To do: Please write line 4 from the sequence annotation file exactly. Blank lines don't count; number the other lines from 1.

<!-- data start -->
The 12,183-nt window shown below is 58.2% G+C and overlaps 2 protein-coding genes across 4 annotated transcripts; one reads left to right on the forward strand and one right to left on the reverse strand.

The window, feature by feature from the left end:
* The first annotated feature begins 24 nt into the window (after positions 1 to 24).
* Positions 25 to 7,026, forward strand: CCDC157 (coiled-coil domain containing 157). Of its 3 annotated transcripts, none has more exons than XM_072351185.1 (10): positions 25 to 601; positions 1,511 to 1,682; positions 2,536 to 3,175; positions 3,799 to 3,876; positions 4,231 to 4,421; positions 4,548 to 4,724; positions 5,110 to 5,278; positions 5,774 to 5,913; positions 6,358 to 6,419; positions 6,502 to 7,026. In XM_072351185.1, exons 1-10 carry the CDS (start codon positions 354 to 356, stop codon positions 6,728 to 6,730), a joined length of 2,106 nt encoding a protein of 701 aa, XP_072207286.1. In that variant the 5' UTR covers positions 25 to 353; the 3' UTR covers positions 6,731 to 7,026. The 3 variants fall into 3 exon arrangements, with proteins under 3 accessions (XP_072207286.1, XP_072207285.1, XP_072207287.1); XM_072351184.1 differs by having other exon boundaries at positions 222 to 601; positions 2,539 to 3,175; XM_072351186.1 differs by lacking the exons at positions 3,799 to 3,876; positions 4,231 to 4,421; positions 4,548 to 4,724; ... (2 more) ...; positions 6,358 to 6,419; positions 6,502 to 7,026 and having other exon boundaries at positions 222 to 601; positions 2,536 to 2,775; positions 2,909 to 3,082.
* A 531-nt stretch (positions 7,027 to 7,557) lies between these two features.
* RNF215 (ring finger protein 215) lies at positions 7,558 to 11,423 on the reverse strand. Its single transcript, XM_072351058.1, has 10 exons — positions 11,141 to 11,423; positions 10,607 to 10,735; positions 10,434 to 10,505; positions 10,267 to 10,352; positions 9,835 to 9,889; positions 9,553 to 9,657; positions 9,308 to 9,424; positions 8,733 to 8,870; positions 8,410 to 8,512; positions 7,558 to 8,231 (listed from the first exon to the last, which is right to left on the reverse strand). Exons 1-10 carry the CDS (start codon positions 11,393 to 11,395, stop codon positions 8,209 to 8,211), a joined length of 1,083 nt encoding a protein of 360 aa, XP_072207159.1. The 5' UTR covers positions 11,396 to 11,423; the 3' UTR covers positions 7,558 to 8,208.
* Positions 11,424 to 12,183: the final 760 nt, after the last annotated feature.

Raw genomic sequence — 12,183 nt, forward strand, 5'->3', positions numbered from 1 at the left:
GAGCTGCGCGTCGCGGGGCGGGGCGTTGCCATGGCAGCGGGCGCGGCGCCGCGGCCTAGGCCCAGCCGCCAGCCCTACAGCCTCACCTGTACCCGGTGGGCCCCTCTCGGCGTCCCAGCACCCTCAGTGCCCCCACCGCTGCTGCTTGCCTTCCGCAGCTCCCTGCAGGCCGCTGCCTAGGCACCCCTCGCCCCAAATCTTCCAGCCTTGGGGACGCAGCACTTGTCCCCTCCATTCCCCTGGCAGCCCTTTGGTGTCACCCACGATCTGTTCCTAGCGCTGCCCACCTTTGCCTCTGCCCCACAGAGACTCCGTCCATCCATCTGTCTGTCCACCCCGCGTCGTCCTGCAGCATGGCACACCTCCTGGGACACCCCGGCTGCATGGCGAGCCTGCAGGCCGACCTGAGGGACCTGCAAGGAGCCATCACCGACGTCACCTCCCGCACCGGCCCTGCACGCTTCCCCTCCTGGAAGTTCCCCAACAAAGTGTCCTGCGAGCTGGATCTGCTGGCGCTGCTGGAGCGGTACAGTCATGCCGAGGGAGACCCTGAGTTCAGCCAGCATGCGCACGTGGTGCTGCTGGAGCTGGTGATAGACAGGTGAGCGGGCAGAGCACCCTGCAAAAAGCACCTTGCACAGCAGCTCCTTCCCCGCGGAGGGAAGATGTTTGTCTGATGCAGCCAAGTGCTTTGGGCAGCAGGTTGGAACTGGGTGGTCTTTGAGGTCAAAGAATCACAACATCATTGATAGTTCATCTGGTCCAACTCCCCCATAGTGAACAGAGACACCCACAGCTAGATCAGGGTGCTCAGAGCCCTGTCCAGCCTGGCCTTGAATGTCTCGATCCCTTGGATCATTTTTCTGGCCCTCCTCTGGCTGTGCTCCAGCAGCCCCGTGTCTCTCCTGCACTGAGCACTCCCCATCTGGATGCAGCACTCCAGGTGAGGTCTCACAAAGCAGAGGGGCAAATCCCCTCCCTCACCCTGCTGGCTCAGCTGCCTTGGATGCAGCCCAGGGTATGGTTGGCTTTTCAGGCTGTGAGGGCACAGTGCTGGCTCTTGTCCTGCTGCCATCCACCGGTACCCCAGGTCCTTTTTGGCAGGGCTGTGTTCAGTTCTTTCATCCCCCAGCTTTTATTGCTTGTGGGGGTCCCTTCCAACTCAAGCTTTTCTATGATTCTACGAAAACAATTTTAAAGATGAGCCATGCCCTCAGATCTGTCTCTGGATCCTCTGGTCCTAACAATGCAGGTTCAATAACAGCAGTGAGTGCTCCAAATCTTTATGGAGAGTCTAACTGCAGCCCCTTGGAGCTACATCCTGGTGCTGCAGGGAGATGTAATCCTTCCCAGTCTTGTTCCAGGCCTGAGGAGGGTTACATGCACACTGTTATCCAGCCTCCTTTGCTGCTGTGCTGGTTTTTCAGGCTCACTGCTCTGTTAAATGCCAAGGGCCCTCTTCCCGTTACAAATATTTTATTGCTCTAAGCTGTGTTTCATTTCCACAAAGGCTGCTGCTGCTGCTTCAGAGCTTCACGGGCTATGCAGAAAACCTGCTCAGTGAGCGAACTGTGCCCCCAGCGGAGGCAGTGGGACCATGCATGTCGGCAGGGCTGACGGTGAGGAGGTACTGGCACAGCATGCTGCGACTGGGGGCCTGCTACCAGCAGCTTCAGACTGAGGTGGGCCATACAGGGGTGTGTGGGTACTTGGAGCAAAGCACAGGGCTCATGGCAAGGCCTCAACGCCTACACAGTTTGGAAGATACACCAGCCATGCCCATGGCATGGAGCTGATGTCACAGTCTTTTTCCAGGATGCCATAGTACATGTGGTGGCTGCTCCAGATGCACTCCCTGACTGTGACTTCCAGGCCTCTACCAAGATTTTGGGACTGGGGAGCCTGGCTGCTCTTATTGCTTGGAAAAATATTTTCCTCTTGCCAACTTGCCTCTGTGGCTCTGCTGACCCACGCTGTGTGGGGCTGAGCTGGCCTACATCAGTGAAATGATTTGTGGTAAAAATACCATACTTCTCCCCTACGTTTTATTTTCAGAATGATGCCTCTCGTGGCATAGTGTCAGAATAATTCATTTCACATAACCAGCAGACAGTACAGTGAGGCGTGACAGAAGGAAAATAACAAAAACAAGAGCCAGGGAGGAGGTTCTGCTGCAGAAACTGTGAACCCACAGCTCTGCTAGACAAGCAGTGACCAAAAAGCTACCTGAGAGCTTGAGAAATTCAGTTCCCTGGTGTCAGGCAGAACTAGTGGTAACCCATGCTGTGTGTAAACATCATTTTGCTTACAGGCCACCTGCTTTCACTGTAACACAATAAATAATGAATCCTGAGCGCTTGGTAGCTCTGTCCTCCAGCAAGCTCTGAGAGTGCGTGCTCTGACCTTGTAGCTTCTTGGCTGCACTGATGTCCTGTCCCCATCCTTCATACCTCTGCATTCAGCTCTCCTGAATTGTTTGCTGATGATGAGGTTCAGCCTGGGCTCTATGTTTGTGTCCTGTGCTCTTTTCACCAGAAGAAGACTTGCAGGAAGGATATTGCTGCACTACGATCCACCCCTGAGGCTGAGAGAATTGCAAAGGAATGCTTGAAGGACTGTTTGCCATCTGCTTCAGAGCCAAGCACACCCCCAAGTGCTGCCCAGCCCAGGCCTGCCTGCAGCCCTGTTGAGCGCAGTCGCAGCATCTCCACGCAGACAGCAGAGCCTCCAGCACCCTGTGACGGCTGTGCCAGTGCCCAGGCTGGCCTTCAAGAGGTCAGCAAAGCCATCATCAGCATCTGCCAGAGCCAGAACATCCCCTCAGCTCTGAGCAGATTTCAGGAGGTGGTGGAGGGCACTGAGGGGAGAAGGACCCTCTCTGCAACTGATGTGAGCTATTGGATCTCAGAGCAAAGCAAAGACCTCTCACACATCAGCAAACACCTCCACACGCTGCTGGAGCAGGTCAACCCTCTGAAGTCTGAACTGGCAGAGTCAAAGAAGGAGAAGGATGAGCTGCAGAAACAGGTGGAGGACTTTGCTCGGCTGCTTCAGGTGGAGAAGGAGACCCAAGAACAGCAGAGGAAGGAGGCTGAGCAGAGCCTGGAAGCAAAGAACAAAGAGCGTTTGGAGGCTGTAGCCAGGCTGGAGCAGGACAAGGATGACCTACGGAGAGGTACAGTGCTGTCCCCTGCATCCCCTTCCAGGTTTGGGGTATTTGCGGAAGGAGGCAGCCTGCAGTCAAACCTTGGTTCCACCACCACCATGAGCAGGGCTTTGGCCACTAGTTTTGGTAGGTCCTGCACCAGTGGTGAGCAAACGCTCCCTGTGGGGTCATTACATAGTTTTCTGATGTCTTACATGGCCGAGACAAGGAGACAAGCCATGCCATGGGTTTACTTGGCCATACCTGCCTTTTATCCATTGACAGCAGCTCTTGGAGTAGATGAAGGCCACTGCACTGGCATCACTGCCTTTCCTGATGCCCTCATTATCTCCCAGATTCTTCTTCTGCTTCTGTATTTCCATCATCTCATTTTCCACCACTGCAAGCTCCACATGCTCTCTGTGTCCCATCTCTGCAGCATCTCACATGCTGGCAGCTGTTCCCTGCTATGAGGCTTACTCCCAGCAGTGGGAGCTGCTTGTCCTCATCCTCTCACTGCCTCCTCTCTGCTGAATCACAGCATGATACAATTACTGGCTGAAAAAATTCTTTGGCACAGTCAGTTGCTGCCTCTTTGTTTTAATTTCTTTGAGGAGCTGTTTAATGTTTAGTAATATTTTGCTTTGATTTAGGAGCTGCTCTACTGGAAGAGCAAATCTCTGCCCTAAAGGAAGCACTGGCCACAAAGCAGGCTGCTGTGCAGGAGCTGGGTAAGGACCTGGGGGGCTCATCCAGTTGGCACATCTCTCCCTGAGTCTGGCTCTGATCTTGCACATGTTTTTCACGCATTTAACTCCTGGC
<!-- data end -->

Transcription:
* Positions 25 to 7,026, forward strand: CCDC157 (coiled-coil domain containing 157). Of its 3 annotated transcripts, none has more exons than XM_072351185.1 (10): positions 25 to 601; positions 1,511 to 1,682; positions 2,536 to 3,175; positions 3,799 to 3,876; positions 4,231 to 4,421; positions 4,548 to 4,724; positions 5,110 to 5,278; positions 5,774 to 5,913; positions 6,358 to 6,419; positions 6,502 to 7,026. In XM_072351185.1, exons 1-10 carry the CDS (start codon positions 354 to 356, stop codon positions 6,728 to 6,730), a joined length of 2,106 nt encoding a protein of 701 aa, XP_072207286.1. In that variant the 5' UTR covers positions 25 to 353; the 3' UTR covers positions 6,731 to 7,026. The 3 variants fall into 3 exon arrangements, with proteins under 3 accessions (XP_072207286.1, XP_072207285.1, XP_072207287.1); XM_072351184.1 differs by having other exon boundaries at positions 222 to 601; positions 2,539 to 3,175; XM_072351186.1 differs by lacking the exons at positions 3,799 to 3,876; positions 4,231 to 4,421; positions 4,548 to 4,724; ... (2 more) ...; positions 6,358 to 6,419; positions 6,502 to 7,026 and having other exon boundaries at positions 222 to 601; positions 2,536 to 2,775; positions 2,909 to 3,082.